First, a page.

Wolfhart Pannenberg in 2013

When I was in seminary at Trinity Evangelical Divinity School in Deerfield, IL, I took a seminar class on Jonathan Edwards (1703-58) from an outstanding American, religious historian, Douglas Sweeney. I was so enamored with Edwards that I imagined that I would choose him as the focus of my academic pursuits. However, the following semester, I took a class on John Calvin, where I thought I would study the reformer. And then, I took a class on C.S. Lewis and so on and so on…. I have since moved my concentration to the study of the early church, and more specifically, to Augustine (believe it or not that is where I landed over a decade ago). I admit it – I am a dabbler; I am interested in so many things that I get overwhelmed at how much there is to learn and what little time I have.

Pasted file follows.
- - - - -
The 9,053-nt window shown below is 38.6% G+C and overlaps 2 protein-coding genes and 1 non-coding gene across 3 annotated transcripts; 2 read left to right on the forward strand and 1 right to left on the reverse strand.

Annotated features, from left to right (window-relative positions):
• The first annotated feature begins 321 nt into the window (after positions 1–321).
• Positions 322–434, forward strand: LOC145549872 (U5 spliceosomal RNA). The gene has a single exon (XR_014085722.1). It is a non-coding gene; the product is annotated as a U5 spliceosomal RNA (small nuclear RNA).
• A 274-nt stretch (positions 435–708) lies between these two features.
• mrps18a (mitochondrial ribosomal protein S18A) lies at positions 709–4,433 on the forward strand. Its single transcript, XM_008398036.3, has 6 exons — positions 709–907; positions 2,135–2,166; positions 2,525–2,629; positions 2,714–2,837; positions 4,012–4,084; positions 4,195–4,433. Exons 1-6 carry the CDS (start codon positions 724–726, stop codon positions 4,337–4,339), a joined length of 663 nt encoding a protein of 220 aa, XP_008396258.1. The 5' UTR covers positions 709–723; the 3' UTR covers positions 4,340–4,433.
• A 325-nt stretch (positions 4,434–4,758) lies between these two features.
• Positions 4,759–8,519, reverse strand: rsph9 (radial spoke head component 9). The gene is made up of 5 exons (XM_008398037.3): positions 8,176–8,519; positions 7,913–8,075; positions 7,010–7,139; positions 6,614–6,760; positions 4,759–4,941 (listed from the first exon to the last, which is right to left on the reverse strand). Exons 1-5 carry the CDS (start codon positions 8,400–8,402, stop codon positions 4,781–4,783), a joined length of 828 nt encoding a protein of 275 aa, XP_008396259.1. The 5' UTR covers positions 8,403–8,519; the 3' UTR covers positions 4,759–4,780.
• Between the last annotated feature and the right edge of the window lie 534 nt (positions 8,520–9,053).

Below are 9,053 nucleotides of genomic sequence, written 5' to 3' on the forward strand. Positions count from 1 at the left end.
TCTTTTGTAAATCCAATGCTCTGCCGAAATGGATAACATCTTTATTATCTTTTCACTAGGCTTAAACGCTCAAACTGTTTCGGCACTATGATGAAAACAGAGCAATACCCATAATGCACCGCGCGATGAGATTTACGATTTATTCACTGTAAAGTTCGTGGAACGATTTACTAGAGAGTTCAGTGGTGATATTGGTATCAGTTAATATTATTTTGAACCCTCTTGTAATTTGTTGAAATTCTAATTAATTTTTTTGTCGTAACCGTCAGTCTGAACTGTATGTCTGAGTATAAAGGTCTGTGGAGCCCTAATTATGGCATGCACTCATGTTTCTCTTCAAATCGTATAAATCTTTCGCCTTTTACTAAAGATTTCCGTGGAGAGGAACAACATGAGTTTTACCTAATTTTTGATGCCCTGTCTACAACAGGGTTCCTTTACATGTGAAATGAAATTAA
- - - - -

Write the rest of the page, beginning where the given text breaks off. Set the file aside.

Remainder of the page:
So, in order to study different people (and not always be stuck on Augustine) , I started a regimen a few years back – to pick a theologian of interest and read her/him for the year. Now, I read others throughout the year, but I read the “chosen one”:o) four or five times a week, thinking carefully about the structure of his thought. This has enabled me to read other books with a bit more discernment (more on that in another entry).

This year, I am going to dive into Wolfhart Pannenberg’s Systematic Theology (3 volumes). Pannenberg taught at the University of Munich for many years before his retirement. He is not an evangelical theologian, but his influence cannot be overlooked. For example, Millard Erickson, an outstanding Baptist theologian, is heavily indebted to Pannenberg.

In the post Karl Barth era, I cannot think of a more influential scholar to come out of Germany. Professor Pannenberg is a rare breed, for he is well versed in philosophy, both ancient and modern; and he is incredibly learned in the history of Christian thought. These qualities make for a lethal theologian (think Herman Bavinck). Also, I think I picked Pannenberg because I didn’t really want to get started on Barth’s, Church Dogmatics.

I will post some interesting tid bits as I plow through this German giant!


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